If you can’t get a letter in the mail, please call. Here’s the number: (919) 733-5811. But if you can, please write a letter, that has the most impact.
This letter was written by Pam Laughon, one of the principal investigators on Ed’s exoneration case, and a good friend to him. It can also be found at www.glenedwardchapman.com
Dear Governor Perdue:
Glen Edward Chapman was released from Death Row on April 2, 2008 after being incarcerated for over 14 years for crimes he did not commit. This case is about a man who was very nearly sent to his death because police detectives lied at his trial, covered up the existence of a confession by the real killer, buried the results of a photo lineup in which someone else was positively identified, hid witness statements that pointed to the innocence of Mr. Chapman and the guilt of another man, and altered other witness statements to make them better fit with the law enforcement’s theory of guilt. Those fabricated statements were knowingly disclosed to the defense lawyers to prevent an adequate defense of Mr. Chapman at the time of his trial.
Glen Edward Chapman’s case is a case of official corruption that exposes striking frailties in our system of justice. The police misconduct was compounded by the complete ineptitude of the lawyers assigned to defend Mr. Chapman at his trial, both of whom conducted virtually no independent investigation of the evidence and failed to even utilize the investigators they had appointed to his case. Forensic medical evidence demonstrated that one of Mr. Chapman’s victims was probably not a victim of homicide at all, a finding that went largely unchallenged by the state during the post-conviction hearings.
The Court overturned the convictions on three separate grounds: police officers lied and concealed evidence, Mr. Chapman’s attorneys provided ineffective assistance of counsel, and one of the alleged victims was probably not murdered at all. Consequently the Court vacated the convictions and ordered a new trial. Both convictions were then dismissed by the District Attorney of Catawba County, and Mr. Chapman was finally released after 14 years on Death Row.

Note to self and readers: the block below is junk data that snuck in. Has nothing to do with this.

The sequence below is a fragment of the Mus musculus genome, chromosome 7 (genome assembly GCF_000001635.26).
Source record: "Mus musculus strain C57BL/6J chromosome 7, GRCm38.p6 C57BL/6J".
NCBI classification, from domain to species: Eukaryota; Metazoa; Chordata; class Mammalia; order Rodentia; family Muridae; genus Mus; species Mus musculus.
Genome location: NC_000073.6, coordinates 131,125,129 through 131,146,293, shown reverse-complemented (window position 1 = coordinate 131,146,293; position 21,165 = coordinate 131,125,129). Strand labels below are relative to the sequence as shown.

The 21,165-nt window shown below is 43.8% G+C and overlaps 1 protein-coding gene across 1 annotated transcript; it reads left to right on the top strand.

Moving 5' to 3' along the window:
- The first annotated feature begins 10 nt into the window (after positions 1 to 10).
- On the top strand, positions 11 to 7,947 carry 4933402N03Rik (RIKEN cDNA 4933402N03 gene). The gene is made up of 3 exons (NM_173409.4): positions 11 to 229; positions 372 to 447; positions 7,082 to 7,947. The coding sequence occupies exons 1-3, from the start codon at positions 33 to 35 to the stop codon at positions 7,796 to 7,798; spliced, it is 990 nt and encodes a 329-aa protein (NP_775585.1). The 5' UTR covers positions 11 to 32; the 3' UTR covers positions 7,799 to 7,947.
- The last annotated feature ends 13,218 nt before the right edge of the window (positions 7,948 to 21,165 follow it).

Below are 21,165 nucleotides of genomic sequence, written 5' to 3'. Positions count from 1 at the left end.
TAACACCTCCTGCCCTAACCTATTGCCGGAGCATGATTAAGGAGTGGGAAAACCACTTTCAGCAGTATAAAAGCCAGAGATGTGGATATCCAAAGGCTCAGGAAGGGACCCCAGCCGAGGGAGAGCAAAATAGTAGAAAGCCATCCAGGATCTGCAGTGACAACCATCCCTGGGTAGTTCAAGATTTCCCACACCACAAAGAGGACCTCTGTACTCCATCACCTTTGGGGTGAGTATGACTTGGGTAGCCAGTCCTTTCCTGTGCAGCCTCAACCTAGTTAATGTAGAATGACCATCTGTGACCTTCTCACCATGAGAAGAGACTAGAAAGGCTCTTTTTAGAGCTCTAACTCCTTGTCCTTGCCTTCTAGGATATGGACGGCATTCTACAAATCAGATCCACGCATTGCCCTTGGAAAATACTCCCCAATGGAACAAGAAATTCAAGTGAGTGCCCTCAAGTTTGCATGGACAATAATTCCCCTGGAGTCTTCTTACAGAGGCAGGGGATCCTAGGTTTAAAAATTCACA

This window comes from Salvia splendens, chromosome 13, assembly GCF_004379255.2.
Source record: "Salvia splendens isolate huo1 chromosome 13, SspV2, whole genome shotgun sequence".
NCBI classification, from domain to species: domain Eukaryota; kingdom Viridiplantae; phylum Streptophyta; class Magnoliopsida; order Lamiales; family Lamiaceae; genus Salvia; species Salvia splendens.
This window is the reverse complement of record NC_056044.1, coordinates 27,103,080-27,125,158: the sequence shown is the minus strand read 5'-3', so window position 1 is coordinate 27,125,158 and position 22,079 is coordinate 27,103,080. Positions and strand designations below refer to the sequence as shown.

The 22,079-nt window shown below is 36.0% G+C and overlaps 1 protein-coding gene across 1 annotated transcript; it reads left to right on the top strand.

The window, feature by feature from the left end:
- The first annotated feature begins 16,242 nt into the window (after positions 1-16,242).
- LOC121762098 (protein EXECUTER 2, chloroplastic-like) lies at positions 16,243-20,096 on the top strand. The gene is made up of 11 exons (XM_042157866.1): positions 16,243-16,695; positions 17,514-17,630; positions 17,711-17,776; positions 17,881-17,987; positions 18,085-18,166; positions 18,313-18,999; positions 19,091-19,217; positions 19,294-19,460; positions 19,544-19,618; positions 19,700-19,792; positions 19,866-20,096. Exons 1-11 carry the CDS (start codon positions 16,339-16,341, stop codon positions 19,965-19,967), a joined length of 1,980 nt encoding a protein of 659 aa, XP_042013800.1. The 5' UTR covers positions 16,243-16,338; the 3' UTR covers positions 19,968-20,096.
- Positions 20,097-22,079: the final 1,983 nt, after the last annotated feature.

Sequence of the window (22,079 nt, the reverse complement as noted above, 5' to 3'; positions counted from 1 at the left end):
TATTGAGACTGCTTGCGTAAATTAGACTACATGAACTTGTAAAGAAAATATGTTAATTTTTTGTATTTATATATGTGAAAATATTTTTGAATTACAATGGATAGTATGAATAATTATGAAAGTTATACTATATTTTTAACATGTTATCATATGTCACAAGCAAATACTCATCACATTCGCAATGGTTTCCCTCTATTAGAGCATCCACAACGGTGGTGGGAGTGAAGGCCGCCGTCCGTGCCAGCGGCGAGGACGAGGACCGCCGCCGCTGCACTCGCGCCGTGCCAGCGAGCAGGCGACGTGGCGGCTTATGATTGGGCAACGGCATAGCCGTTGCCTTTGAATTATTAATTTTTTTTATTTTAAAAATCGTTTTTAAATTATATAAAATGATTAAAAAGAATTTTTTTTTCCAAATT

I urge you to grant Mr. Chapman a Pardon of Innocence on the grounds that Mr. Chapman did not commit the crimes for which he was convicted, so that he may receive compensation from the State of North Carolina for his unjust and unlawful incarceration per N.C.G.S.A. 148-82-84.
Since his release Mr. Chapman has been a productive citizen in North Carolina, consistently employed, paying his taxes, and giving back to his community. Please make right the wrong that was done to this man by the state. In the words of Martin Luther King, Jr.: “Injustice anywhere is a threat to justice everywhere.” Thank you kindly for your attention to this matter.
Dafyd Miller says
David, we appreciate your initiative. Upon reading this blog I am reminded of the story written by Leo Tolstoy (God sees the truth but waits). The only difference is that, we can still do something for Ed.
Kenny Capps says
Are there any collections established for Edward?
Kenny, there have been in the past, at the annual benefit concert, for instance. If you want to make a donation, though, I’d be delighted to get it to him directly.
Andrea Webster says
Do you think it would be better handwritten, or typed? I don’t have much of a feeling for that these days. I remember years ago Amnesty International thought handwritten was better, but, well, it’s harder to read…
I think the conventional wisdom is still (perhaps more than ever) that a handwritten note carries the most weight. Thanks, Andrea!
Julyan Davis says
Thanks for the reminder, David. I must admit I had forgotten the date. I will write my own blog on the matter this month,
Thanks Julyan. Best,
Prue Wignall says
Hi David – is there time for me to do this? Or could I email it?
Send the letter from New Zealand, Prue, if you can. That will really have an impact, I think.